Liz Campbell


Accepting PhD Students


Research activity per year

Personal profile


Professor Liz Campbell is the inaugural Francine V McNiff Chair in Criminal Jurisprudence, and Associate Dean (Academic Staffing) in the Law Faculty. She is adjunct professor at her alma mater University College Cork and a visiting full professor at University College Dublin (2024-27). She is convenor of the Monash Transnational Criminal Law Group. 

Liz is expert in corporate crime, organised crime, corruption, and biometric evidence. Her research is socio-legal in considering the law in context, and often involves a comparative dimension. There is an empirical element to some of her work, such as in the project on “Corporate Vehicles – Understanding the use of ‘Licit’ Corporate Entities by Transnational Organised Crime Groups in the Concealment, Conversion and Control of Illicit Finance”.

Liz publishes widely in leading international journals. Her publications include a research monograph on Organised Crime and the Law (Hart, 2013), the fifth edition of The Criminal Process (formerly by Professor Andrew Ashworth and Professor Mike Redmayne) (OUP, 2019), an edited collection on Corruption in Commercial Enterprise (Routledge, 2018), a jointly written book on The Collection and Retention of DNA from Suspects in New Zealand with Nessa Lynch (Victoria University Press, 2015) and a textbook on Criminal Law in Ireland (Clarus Press, 2020 and 2010).  

She sits on a number of editorial boards and is an Assessor for the Australian Research Council and a member of the UK's Arts and Humanities Research Council Peer Review College.

Liz's research has significant impact outside academia. Her research has been cited by the Irish Supreme Court and relied upon in argument before the UK Supreme Court. Her work has also been cited in reports of various law reform commissions.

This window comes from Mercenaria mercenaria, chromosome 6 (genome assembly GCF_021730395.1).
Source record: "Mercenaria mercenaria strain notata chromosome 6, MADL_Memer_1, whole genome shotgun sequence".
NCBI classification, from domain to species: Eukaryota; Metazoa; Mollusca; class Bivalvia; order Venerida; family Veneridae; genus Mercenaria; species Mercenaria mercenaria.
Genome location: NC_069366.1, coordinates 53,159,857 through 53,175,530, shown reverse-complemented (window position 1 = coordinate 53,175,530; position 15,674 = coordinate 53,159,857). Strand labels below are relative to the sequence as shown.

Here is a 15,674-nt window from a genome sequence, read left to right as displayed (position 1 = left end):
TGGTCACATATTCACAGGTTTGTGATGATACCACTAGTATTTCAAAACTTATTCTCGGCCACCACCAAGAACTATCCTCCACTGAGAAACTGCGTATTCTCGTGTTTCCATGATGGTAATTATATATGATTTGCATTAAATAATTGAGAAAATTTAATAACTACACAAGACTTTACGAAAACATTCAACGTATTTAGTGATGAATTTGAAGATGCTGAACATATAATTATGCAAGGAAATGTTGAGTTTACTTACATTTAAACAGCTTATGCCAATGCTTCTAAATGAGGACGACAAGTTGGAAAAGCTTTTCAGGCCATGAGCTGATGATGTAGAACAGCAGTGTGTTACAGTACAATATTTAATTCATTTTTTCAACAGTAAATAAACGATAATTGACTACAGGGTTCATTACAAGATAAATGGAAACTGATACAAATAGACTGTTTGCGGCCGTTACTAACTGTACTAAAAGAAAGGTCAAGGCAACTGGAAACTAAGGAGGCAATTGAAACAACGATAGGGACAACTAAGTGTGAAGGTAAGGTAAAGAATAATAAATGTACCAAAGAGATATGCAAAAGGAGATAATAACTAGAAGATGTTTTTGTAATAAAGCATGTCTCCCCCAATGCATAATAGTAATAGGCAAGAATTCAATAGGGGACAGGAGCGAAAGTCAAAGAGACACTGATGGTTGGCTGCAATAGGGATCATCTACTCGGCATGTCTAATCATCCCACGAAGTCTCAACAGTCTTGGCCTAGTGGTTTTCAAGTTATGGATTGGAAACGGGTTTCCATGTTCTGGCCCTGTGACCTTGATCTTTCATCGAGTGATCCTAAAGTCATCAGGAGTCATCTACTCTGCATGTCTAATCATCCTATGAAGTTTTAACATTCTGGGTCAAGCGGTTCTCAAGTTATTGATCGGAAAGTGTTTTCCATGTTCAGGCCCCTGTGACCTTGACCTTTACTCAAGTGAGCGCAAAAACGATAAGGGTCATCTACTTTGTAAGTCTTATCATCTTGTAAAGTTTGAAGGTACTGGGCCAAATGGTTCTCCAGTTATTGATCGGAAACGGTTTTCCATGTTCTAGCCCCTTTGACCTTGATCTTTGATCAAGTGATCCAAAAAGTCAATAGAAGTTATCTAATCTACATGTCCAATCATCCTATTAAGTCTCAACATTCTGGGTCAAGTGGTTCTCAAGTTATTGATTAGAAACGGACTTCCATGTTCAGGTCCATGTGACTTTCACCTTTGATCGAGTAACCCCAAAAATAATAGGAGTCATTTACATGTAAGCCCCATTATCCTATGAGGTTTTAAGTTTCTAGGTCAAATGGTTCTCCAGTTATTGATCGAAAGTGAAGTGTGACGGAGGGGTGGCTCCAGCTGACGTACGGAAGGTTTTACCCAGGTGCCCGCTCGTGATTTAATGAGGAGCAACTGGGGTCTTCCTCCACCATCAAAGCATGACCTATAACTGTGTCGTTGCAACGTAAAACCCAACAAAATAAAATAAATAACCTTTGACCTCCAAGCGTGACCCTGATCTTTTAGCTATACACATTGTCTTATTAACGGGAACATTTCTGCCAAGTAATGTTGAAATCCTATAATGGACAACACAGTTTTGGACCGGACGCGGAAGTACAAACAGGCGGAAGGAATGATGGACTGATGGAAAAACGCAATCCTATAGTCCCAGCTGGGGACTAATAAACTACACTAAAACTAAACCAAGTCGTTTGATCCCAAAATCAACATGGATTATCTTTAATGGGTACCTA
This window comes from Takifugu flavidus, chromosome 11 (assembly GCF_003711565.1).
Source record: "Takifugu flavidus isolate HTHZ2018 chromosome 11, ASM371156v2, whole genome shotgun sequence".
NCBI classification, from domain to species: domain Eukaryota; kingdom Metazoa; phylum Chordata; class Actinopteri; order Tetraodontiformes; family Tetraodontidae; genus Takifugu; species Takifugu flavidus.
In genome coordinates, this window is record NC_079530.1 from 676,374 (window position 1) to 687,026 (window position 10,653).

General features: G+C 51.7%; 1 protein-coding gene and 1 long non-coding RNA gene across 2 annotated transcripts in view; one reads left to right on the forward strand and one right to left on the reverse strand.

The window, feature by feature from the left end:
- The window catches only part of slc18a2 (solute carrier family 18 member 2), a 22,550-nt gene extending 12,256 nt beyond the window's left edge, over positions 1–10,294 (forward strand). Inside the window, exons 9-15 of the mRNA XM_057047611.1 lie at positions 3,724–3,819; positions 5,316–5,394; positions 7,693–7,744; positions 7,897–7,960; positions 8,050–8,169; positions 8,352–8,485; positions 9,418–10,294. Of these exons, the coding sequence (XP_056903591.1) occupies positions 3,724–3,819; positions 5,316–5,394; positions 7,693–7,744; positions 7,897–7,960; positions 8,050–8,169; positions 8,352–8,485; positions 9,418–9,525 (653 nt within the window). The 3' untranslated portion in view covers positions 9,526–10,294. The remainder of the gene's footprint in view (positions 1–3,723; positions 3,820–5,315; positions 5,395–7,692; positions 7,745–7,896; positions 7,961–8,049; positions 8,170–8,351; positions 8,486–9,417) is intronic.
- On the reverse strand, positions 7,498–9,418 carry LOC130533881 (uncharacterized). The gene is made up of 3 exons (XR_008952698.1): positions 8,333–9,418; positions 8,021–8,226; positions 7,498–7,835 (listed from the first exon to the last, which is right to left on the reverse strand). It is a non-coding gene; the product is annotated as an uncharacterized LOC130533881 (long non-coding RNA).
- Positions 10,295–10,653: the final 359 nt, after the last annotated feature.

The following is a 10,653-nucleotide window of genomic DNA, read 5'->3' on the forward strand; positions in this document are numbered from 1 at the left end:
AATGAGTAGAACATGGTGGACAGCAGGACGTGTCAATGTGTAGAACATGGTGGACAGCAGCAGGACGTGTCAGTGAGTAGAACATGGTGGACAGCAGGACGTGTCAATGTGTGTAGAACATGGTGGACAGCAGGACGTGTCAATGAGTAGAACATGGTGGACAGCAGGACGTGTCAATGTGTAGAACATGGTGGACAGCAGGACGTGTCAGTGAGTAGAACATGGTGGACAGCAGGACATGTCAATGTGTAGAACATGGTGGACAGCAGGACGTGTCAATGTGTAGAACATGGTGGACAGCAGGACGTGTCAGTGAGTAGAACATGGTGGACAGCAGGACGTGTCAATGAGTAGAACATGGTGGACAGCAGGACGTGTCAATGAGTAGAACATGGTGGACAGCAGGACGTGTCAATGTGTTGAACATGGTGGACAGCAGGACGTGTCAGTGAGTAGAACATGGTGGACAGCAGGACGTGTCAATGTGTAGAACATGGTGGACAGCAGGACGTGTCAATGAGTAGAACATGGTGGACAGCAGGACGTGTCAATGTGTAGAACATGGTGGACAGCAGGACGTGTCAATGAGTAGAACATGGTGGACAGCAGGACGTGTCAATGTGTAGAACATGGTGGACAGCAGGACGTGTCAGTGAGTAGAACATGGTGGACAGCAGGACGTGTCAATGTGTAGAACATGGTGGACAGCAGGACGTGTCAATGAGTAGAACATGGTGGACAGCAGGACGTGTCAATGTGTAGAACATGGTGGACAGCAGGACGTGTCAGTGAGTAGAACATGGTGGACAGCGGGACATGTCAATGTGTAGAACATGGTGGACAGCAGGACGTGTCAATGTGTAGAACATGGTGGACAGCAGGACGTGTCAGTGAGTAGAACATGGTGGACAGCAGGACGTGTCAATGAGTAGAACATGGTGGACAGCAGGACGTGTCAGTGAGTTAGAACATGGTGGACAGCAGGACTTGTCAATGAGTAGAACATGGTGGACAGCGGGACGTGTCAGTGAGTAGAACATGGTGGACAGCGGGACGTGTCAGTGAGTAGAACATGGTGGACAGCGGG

Liz is an appointed member of the Law Council of Australia's Foreign Corrupt Practices Working Party. She was an appointed member of the Australian Law Reform Commission's Advisory Board for its Review into Australia’s Corporate Criminal Responsibility Regime. She was a member of the UK Home Office Biometrics and Forensics Ethics Group (2017-23), and chaired Durham Constabulary's Ethics Committee and sat on the NHS Research Ethics Committee (Scotland). 

Research interests

  • Criminal justice
  • Criminal law

  • Law of evidence

  • Organised crime

Funding for research 

Professor Campbell's research has been funded by the Research Council UK’s Partnership for Conflict, Crime and Security, the UK's Arts and Humanities Research Council, the Law Foundation of New Zealand, the Fulbright Commission, the Modern Law Review, and the Carnegie Trust for the Universities of Scotland.

She was a Fulbright Scholar at the University of Maryland in 2011-2012, and Principal Investigator for an Arts and Humanities Research Council network on “Corruption in commercial enterprise” (2015-17). Through these collaborative, interdisciplinary research projects and networks, she has developed and enhanced key connections with global scholars. 


Supervision interests

Professor Campbell welcomes potential students interested in researching any area of criminal law/justice, particularly organised crime, corruption, corporate/white collar crime, the presumption of innocence, and biometrics. She especially welcomes students from Asia and the global south.


Expertise related to UN Sustainable Development Goals

In 2015, UN member states agreed to 17 global Sustainable Development Goals (SDGs) to end poverty, protect the planet and ensure prosperity for all. This person’s work contributes towards the following SDG(s):

  • SDG 3 - Good Health and Well-being
  • SDG 16 - Peace, Justice and Strong Institutions

Research area keywords

  • Criminal Justice
  • Criminal law
  • bribery
  • corporate crime

Collaborations and top research areas from the last five years

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